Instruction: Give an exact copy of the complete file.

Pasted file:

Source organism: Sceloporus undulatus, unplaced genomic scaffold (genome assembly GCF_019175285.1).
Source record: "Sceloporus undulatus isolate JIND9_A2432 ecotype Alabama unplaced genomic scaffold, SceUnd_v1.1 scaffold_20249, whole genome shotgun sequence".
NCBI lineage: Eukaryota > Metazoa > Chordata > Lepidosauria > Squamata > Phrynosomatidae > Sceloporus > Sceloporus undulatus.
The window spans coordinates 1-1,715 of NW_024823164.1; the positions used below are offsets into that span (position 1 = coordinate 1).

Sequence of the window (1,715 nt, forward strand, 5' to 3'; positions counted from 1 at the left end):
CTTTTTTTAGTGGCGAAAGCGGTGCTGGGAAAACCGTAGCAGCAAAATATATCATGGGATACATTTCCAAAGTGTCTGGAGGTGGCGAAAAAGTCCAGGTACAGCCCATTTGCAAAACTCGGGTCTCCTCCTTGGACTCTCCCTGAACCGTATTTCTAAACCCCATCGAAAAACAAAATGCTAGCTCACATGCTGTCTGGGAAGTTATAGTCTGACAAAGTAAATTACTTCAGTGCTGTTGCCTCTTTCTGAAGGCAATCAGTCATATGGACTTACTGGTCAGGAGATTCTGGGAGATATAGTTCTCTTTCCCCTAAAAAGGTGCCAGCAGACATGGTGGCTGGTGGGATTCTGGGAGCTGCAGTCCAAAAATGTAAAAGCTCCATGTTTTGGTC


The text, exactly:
Source organism: Sceloporus undulatus, unplaced genomic scaffold (genome assembly GCF_019175285.1).
Source record: "Sceloporus undulatus isolate JIND9_A2432 ecotype Alabama unplaced genomic scaffold, SceUnd_v1.1 scaffold_20249, whole genome shotgun sequence".
NCBI lineage: Eukaryota > Metazoa > Chordata > Lepidosauria > Squamata > Phrynosomatidae > Sceloporus > Sceloporus undulatus.
The window spans coordinates 1-1,715 of NW_024823164.1; the positions used below are offsets into that span (position 1 = coordinate 1).

Sequence of the window (1,715 nt, forward strand, 5' to 3'; positions counted from 1 at the left end):
CTTTTTTTAGTGGCGAAAGCGGTGCTGGGAAAACCGTAGCAGCAAAATATATCATGGGATACATTTCCAAAGTGTCTGGAGGTGGCGAAAAAGTCCAGGTACAGCCCATTTGCAAAACTCGGGTCTCCTCCTTGGACTCTCCCTGAACCGTATTTCTAAACCCCATCGAAAAACAAAATGCTAGCTCACATGCTGTCTGGGAAGTTATAGTCTGACAAAGTAAATTACTTCAGTGCTGTTGCCTCTTTCTGAAGGCAATCAGTCATATGGACTTACTGGTCAGGAGATTCTGGGAGATATAGTTCTCTTTCCCCTAAAAAGGTGCCAGCAGACATGGTGGCTGGTGGGATTCTGGGAGCTGCAGTCCAAAAATGTAAAAGCTCCATGTTTTGGTC